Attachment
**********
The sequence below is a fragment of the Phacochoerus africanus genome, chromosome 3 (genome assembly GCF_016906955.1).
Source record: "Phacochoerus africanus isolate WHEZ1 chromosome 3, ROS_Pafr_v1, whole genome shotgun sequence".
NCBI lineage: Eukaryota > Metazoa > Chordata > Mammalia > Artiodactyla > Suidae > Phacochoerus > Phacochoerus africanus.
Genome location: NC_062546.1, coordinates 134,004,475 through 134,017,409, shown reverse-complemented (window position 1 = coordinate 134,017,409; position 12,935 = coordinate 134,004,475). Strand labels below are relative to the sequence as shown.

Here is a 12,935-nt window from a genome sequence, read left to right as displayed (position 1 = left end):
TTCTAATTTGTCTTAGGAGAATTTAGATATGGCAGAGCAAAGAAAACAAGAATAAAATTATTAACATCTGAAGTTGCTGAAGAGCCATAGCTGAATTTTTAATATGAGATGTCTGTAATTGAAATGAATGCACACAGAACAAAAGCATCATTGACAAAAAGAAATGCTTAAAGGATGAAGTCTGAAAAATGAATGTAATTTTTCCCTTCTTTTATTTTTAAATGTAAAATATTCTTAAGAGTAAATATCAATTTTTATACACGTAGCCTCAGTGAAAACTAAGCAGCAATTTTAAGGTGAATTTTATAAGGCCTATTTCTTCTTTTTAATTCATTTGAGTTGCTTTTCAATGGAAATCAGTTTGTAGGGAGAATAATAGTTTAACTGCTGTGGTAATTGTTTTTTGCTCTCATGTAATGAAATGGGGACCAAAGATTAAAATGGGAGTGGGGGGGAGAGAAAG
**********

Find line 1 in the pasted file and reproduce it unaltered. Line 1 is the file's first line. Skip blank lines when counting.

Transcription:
The sequence below is a fragment of the Phacochoerus africanus genome, chromosome 3 (genome assembly GCF_016906955.1).